Personalized Medicine and Integrative Oncology as One

Deductive reasoning can kickstart productive discussions; some of the greatest thinkers used them for the foundation of their studies.

  1. Each person is unique.
  2. Each cancerous tumor-type is unique.
  3. Therefore, each person diagnosed with a unique tumor-type provides a unique environment in which to host the cancer.


In health, and in life, we are each an experiment of 1, an n of 1.

Every day of our lives we go out into the world emotionally and chemically interacting as exactly one individual.

Unfortunately, those individuals living with advanced, intractable malignancies still rely on ‘population level medicine’ (averages) to dictate treatment regimens for third, fourth, and subsequent lines of treatment.


Those living with advanced refractory cancer deserve a treatment program which recognizes the unique tumor challenge and host environment that comprises their uniquely human n of 1 status.

Here’s some good news: we’re getting there.

‘Population level medicine’ is the result of the prevailing process of large, placebo-controlled randomized clinical trials. (Not to be confused with ‘population health’, which is a branch of research conducted by epidemiologists.)

Population medicine investigations endeavor to discover specific anticancer drugs or other interventions which offer a statistical difference of effectiveness (as compared to the current standard of care) for the largest common denominator of cancer patients.

Success is typically measured in mere weeks or a few months of progression-free survival or overall survival—these are the primary endpoints measured in the study of drug effectiveness.

But for those faced with relapsed cancer after undergoing multiple lines of therapy for an advanced, metastatic disease, NCCN standard of care—FDA-approved regimens—are largely ineffective at curing disease, let alone providing long-term disease control.

That is why I am a Cancer-Treatment Agnostic.

Not the word ‘agnostic’ in a faith-based context. No, I am referring to the definition of ‘agnostic’ that closely resembles its meaning in technological agnosticism.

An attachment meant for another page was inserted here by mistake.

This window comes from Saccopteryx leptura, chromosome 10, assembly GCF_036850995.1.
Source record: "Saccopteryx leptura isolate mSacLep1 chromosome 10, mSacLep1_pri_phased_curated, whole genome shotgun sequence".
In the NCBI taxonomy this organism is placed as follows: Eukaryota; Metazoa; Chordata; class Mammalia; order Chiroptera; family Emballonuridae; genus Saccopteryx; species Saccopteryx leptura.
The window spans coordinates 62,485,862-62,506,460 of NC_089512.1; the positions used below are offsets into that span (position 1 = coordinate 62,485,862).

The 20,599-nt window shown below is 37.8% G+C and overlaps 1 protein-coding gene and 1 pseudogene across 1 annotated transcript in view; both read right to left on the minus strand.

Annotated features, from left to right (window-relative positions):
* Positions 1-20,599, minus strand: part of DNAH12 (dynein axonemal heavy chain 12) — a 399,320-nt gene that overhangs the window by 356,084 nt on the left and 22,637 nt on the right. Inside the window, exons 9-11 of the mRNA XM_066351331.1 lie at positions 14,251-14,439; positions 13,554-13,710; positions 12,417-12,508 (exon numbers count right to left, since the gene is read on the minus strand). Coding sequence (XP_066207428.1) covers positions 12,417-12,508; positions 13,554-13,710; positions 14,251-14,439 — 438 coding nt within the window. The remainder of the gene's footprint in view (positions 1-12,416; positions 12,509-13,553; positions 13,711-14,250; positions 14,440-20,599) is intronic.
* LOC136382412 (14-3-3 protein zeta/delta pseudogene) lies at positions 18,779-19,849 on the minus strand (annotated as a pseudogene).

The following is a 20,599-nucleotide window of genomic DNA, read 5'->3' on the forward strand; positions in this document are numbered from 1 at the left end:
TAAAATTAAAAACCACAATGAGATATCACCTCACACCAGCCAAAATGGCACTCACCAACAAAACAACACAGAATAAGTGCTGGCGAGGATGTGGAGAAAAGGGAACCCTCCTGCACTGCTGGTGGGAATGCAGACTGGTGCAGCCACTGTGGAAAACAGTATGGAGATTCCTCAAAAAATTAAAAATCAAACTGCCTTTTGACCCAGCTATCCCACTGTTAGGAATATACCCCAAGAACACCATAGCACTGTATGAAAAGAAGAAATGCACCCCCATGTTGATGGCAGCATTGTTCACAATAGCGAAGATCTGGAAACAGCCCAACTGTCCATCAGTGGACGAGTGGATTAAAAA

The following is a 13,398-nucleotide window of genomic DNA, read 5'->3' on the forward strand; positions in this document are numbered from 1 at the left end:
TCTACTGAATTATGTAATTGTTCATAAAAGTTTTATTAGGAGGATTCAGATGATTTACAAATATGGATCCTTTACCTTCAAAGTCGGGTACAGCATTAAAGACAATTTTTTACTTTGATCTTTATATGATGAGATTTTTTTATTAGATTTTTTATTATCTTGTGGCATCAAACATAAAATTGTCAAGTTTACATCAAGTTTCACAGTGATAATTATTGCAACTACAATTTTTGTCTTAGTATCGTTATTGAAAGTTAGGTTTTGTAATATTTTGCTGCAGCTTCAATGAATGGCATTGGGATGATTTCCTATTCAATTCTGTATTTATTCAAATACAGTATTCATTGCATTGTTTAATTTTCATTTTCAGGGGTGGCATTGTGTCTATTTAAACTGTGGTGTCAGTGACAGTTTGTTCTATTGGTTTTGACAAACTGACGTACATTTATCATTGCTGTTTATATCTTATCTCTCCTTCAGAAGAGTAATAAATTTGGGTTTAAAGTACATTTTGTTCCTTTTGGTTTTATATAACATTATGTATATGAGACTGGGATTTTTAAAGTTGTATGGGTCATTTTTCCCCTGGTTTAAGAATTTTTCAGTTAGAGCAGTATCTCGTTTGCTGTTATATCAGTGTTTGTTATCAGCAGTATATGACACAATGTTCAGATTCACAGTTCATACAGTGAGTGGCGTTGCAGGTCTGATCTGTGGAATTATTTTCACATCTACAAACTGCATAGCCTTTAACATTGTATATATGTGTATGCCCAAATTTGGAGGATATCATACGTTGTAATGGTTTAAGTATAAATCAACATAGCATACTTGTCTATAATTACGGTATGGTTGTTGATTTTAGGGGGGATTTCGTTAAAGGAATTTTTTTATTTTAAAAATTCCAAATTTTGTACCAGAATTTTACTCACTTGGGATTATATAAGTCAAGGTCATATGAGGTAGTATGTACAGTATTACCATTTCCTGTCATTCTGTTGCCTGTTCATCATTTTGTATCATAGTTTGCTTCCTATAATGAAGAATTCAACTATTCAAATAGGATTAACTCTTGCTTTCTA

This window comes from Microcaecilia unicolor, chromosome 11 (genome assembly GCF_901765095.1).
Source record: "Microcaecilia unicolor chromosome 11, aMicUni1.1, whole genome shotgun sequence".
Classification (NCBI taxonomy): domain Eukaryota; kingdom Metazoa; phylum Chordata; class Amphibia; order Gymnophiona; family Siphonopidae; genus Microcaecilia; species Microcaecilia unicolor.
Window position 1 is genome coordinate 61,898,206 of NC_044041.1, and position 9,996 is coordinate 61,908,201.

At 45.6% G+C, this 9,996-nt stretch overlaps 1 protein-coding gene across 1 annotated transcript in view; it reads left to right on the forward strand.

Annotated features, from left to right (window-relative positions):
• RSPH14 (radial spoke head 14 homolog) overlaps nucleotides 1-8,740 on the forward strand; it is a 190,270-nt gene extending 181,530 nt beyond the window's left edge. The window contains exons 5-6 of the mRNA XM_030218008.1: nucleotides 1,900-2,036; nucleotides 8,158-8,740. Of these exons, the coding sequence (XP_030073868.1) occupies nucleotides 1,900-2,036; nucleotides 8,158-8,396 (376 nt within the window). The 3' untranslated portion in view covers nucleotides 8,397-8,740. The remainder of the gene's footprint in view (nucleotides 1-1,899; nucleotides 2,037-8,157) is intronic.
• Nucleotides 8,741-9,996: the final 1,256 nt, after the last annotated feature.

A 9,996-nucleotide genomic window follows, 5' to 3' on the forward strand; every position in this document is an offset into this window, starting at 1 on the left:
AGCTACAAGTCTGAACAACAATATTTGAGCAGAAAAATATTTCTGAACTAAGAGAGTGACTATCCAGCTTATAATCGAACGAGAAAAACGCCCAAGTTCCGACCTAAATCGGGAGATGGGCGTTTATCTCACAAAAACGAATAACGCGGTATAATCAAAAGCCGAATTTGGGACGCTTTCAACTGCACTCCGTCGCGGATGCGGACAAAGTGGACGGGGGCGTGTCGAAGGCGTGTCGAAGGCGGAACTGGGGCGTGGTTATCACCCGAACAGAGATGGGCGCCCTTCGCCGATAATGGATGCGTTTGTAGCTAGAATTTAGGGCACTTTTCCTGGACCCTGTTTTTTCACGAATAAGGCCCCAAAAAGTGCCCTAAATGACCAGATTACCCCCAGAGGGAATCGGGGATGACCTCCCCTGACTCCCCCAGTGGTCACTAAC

Technological agnosticism is the recognition that there is no one single solution-system that will satisfy every technological challenge, therefore technological challenges which appear similar are handled effectively with solutions customized to each unique situation.

As a cancer-treatment agnostic, I posit that there is often not “one true cancer care approach” that is repeatedly effective for those living with advanced cancer, where multiple lines of NCCN-guided treatments have failed.

And to be clear, this is a debate about probabilities. On average, is an evidence-based protocol, informed by large randomized controlled trials, going to provide better treatment guidance than an ‘alternative’ but personalized medicine approach? 

… About That Agnosticism

I’ve written about being of no party or clique, and I’ve personally (and professionally) been all-in with lifestyle factors, and the core tenets of integrative oncology—long before these were recognized, organized practices.

I may follow the early investigations of mistletoe therapy for cancer, and delve into obscure articles, mainstream studies, and peer-reviewed papers that share the efficacy of exercise and diet, but this does not mean I ever stop paying attention to the evolution of synthetic novel drug development, targeted therapies, surgical procedures, radiation, novel functional testing, imaging, and other remarkable scientific and clinical innovations.

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But whether a cancer treatment is comprised of one-hundred percent natural approaches or cutting-edge novel targeted synthetic agents, I am open to reviewing the data on anything and everything that may be suitable for each unique individual hosting cancer. From broccoli extracts and high intensity interval training to CAR-T therapy, and everything in between, all reasonable agents, devices, and therapies deserve investigating. If a therapy is proven safe and effective, or meet the goals and interests of an individual, I want to review and study that therapy… as a cancer-treatment agnostic.

Host and Tumor

Conventional oncologists still tend to focus solely on tumors, with scant attention focused on the host… the person sitting in front of them who is living with cancer. The host environment should be supported by all possible means—physical and emotional—so it becomes a horrible host to cancer.

Personalized Medicine and Integrative Oncology Are Not Mutually Exclusive

The future portends a personalized approach for each unique tumor and each person hosting such tumor. Personalized therapeutic regimens will essentially become a custom-made protocol for each person diagnosed with cancer.